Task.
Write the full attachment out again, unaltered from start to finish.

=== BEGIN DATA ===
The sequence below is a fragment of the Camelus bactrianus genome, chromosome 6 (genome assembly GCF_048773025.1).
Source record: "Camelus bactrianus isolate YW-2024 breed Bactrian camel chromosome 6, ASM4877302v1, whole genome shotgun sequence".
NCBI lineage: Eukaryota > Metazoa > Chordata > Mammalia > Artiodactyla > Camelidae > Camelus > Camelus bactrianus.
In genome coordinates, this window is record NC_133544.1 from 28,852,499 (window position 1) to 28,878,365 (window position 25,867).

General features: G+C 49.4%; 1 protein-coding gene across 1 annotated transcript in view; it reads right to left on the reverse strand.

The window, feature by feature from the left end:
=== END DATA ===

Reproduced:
The sequence below is a fragment of the Camelus bactrianus genome, chromosome 6 (genome assembly GCF_048773025.1).
Source record: "Camelus bactrianus isolate YW-2024 breed Bactrian camel chromosome 6, ASM4877302v1, whole genome shotgun sequence".
NCBI lineage: Eukaryota > Metazoa > Chordata > Mammalia > Artiodactyla > Camelidae > Camelus > Camelus bactrianus.
In genome coordinates, this window is record NC_133544.1 from 28,852,499 (window position 1) to 28,878,365 (window position 25,867).

General features: G+C 49.4%; 1 protein-coding gene across 1 annotated transcript in view; it reads right to left on the reverse strand.

The window, feature by feature from the left end: